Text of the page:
Toy 10 is used by the player picking up ball 14 and with a swinging action letting the ball 14 drop in direction of the ball receiver (target) 16. All the players can at the same time attempt to throw their ball 14 into the target 16 and block the other balls 14 from passing through the target 16. The game continues until one player reaches the score previously agreed upon as required to win the game. Conditions of play can be varied by the rotation of ball supports 12 to either the right or left of each player.
While not essential to the toy 10, target housing 15 can be shaped as a simple object, e.g. box or cylinder, or it can be made and colored in a fanciful manner, e.g. mountain volcano, ship, speed boat or the like wherein the base 11 and target housing 15 are combined into an unitary structure as shown in FIG. 5.
Ball supports 12 have been shown as upright posts with arms, however, other forms of support may be used provided they permit passage of the flexible line 13 through the target housing.
The foregoing examples and methods have been described in the foregoing specification for the purpose of illustration and not limitation. Many modifications and ramifications will naturally suggest themselves to those skilled in the art based on this disclosure. These are intended to be comprehended as within the scope of this invention.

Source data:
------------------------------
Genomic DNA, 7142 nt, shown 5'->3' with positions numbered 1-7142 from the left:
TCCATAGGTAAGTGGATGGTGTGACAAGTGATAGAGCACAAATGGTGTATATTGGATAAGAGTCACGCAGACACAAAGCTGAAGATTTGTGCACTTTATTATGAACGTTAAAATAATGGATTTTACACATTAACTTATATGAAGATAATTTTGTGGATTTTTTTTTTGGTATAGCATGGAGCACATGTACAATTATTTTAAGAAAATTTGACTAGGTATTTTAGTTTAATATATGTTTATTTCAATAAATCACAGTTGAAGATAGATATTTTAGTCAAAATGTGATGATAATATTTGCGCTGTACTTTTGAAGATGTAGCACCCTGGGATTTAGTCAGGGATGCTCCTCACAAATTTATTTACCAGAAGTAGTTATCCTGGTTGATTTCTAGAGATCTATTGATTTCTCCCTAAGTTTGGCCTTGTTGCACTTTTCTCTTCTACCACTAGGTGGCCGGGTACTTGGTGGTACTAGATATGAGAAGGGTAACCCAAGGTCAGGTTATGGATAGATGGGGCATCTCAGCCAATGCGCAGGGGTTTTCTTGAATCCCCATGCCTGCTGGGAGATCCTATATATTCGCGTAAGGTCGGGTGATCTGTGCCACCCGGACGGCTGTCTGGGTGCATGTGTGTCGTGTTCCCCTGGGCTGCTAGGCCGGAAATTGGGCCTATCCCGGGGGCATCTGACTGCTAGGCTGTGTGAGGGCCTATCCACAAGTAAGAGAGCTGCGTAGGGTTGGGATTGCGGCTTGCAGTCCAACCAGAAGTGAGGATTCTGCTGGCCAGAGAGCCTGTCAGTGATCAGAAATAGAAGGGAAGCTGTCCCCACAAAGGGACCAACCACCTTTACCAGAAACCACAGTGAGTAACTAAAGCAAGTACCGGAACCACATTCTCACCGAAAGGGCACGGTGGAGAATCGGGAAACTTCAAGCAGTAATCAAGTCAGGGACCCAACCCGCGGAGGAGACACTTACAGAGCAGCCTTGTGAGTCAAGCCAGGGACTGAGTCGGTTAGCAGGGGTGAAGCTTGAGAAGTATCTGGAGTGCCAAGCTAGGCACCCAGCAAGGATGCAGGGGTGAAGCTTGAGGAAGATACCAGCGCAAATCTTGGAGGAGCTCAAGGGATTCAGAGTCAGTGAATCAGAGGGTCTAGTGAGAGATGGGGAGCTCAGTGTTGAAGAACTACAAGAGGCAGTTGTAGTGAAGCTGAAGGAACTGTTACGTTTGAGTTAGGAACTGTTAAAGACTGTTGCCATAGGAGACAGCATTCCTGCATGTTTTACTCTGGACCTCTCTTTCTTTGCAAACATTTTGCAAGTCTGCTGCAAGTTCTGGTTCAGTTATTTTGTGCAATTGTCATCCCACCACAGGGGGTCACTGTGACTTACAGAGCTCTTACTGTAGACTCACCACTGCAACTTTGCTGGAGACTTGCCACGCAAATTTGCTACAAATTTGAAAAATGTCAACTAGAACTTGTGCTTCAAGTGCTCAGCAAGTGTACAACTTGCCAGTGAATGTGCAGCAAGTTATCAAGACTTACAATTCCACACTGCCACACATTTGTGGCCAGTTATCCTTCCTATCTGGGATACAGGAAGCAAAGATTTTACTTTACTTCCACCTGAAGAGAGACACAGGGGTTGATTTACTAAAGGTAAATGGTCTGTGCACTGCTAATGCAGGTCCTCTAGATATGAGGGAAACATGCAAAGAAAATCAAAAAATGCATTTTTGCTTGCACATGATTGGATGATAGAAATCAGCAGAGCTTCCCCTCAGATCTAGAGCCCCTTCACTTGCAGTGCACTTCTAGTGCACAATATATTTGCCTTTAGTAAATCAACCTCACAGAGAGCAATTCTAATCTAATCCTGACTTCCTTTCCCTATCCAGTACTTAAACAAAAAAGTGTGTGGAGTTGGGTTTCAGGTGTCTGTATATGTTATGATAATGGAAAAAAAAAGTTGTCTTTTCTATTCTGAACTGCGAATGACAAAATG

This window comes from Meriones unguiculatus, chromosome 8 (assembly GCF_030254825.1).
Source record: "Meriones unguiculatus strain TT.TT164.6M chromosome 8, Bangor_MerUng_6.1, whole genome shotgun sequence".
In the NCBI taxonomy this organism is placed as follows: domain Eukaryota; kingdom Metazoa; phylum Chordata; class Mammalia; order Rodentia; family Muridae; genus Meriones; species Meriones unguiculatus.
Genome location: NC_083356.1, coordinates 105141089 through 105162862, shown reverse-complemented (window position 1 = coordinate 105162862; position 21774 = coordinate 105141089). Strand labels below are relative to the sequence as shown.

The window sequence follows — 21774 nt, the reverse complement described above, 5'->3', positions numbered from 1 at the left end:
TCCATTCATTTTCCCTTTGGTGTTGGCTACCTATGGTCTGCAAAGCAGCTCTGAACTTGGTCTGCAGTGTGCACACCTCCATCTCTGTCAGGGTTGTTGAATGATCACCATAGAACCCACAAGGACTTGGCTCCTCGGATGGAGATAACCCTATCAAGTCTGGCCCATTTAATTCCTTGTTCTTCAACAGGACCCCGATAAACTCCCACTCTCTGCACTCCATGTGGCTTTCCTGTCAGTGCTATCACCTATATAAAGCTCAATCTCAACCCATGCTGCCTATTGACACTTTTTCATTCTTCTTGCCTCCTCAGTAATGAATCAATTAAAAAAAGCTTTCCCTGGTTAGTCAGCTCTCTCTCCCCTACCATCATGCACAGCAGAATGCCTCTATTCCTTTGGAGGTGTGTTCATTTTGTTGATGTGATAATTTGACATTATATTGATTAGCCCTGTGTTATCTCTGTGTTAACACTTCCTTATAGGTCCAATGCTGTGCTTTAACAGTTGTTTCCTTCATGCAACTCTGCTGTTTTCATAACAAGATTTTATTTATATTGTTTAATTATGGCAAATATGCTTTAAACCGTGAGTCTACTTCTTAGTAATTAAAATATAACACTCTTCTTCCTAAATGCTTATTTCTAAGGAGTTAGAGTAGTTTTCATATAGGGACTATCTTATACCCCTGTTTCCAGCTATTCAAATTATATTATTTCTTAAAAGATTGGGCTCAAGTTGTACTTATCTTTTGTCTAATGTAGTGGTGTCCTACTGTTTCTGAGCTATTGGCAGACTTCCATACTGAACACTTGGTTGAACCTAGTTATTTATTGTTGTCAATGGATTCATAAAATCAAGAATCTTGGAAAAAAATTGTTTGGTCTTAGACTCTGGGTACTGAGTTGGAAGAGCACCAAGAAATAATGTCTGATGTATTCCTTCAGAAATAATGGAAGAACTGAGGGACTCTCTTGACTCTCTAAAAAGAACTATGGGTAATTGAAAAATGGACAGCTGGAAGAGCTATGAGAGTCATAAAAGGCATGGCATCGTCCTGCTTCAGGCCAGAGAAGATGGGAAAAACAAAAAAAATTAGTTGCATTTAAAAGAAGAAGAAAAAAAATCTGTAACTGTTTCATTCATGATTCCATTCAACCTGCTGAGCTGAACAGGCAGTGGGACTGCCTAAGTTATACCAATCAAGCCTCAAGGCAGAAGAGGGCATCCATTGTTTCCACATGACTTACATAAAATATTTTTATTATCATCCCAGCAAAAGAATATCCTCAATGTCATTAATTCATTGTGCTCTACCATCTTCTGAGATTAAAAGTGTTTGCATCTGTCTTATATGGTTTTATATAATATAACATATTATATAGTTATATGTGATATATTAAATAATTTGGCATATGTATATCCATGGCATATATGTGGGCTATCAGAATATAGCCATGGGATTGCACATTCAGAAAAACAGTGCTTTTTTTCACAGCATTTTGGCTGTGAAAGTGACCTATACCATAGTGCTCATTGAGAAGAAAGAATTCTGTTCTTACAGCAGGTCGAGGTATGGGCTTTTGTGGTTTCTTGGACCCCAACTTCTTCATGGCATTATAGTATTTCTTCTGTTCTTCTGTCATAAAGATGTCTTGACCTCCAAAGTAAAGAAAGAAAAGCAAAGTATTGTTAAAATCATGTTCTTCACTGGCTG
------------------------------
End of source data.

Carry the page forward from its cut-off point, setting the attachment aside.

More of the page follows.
|Cited Patent||Filing date||Publication date||Applicant||Title|
|US3834701 *||Nov 9, 1973||Sep 10, 1974||K Hashimoto||Basketball game amusement device|
|US3930649 *||May 13, 1974||Jan 6, 1976||Yackel Jr Harold E||Tethered ball and elliptical target|
|US4350344 *||Feb 19, 1981||Sep 21, 1982||Bear Michael L||Apparatus for playing a competitive game|
|FR420403A *||Title not available|
|GB446182A *||Title not available|
|Citing Patent||Filing date||Publication date||Applicant||Title|
|US5370395 *||Dec 2, 1993||Dec 6, 1994||Izzo; Paul||Golf swing analyzing device and method|
|US5492335 *||Feb 23, 1995||Feb 20, 1996||Videnov; Anton Y.||Variable sound producing tethered ball toy|
|US8011664 *||Sep 6, 2011||5 Mississippi Llc||Ring toss skill game|
|US20050167907 *||Nov 26, 2004||Aug 4, 2005||Curkendall Leland D.||Method and apparatus for portable exercise system with electronic targets|
|US20090051116 *||Oct 28, 2005||Feb 26, 2009||Colin Edward Offland||Ball games apparatus|
|US20100187760 *||Jan 23, 2009||Jul 29, 2010||Hilbert Jr Cleighton L||Ring toss skill game|
|WO2006054043A1 *||Oct 28, 2005||May 26, 2006||Chief Tv Limited||Improvements in and relating to ball games apparatus|
|U.S. Classification||273/331, 273/371|
|Jul 19, 1991||FPAY||Fee payment|
Year of fee payment: 4
|Dec 5, 1995||REMI||Maintenance fee reminder mailed|
|Apr 28, 1996||LAPS||Lapse for failure to pay maintenance fees|
|Jul 9, 1996||FP||Expired due to failure to pay maintenance fee|
Effective date: 19960501